After two to three days, viable M. mycoides cells, which contained only the synthetic chromosome, were clearly visible as a blue colony in petri dishes containing the bacterial growth medium. But 99 per cent of their attempts had failed to achieve this all because of single base pair deletion.

Ultimate goal

The work, which cost about $40 million, represents the construction of the largest synthetic molecule of a defined structure, the M. mycoides genome being almost double the size of the previously synthesised M. genitalium genome. With this success, Venter's team will now embark on creating the minimal genome, its goal since 1995. We can now begin working on our ultimate objective of synthesising a minimal cell containing only the genes necessary to sustain life in its simplest form, which will help us understand how cells work better, said Dan Gibson, the team member who was chiefly responsible for the synthesis part. This they will do by whittling away at the synthetic genome and repeating transplantation experiments until no more genes can be disrupted and the genome is as small as possible.

Our synthetic cell, wrote Venter, is a small but highly significant step in synthetic genomics. Without this success there would be no future for what has been until now a theoretical field. We have now tools to begin to understand cellular life.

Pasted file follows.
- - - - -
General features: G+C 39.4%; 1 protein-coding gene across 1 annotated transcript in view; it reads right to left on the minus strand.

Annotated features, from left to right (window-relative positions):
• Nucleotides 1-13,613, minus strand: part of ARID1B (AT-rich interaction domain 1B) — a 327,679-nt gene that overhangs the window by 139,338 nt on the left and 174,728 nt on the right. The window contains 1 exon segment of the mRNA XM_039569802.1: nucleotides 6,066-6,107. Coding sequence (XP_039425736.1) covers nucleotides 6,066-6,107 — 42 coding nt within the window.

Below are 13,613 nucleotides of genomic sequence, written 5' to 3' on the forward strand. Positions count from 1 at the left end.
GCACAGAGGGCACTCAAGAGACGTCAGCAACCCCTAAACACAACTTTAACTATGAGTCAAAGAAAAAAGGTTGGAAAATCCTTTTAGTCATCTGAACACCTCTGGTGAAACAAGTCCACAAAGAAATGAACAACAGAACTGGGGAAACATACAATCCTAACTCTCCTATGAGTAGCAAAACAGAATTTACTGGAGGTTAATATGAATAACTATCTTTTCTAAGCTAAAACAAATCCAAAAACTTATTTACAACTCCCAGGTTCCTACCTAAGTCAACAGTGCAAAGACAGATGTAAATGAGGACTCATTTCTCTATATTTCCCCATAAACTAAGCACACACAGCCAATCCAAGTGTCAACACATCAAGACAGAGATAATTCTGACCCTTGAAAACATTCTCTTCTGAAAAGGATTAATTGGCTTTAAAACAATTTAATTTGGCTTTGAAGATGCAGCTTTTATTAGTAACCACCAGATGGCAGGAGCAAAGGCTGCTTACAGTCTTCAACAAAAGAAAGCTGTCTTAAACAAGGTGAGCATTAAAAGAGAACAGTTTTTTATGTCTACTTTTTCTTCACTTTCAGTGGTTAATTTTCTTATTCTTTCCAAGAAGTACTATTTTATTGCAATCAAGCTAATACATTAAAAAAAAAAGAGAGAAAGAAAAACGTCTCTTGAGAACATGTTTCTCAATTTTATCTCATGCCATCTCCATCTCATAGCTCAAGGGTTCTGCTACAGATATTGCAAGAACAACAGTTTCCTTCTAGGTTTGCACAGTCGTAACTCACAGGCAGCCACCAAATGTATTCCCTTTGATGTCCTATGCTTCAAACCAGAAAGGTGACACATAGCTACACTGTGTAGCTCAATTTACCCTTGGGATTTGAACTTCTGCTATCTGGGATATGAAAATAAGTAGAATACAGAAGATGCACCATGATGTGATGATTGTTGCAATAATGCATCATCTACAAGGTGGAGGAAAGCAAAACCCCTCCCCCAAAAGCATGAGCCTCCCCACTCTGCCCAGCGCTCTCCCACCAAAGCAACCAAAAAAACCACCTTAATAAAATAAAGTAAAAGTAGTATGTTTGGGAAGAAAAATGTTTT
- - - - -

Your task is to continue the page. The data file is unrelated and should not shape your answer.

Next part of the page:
As was mentioned earlier, this demonstration of proof of concept implies that the techniques evolved could easily be applied to produce something that never existed before by, say, introducing new genes or removing many of existing genes. The advantage of synthetic DNA is that it allows even more radical changes than the engineered genome, points out George Church of Harvard Medical School.

Indeed, according to Venter, his team is going to try to make synthetic genomes that carry instructions for bacteria to make flu vaccine. A programme for this has already been launched with funding from Novartis and the National Institutes of Health (NIH). Also Synthetic Genomics (a company founded by Venter and the JCVI) is forming a new vaccine company. And these techniques will make these vaccines in less than 24 hours, instead of weeks and months that current processes take, says Venter.

Synthetic Genomics also has a programme with Exxon-Mobil to develop new strains of algae that can effectively capture CO2 from the atmosphere or from concentrated sources, and make new hydrocarbons that can go into refineries to make normal gasoline and diesel out of CO2. The approach, according to Venter, can be used to design new pharmaceuticals, biofuels, and so on.

Patents & monopoly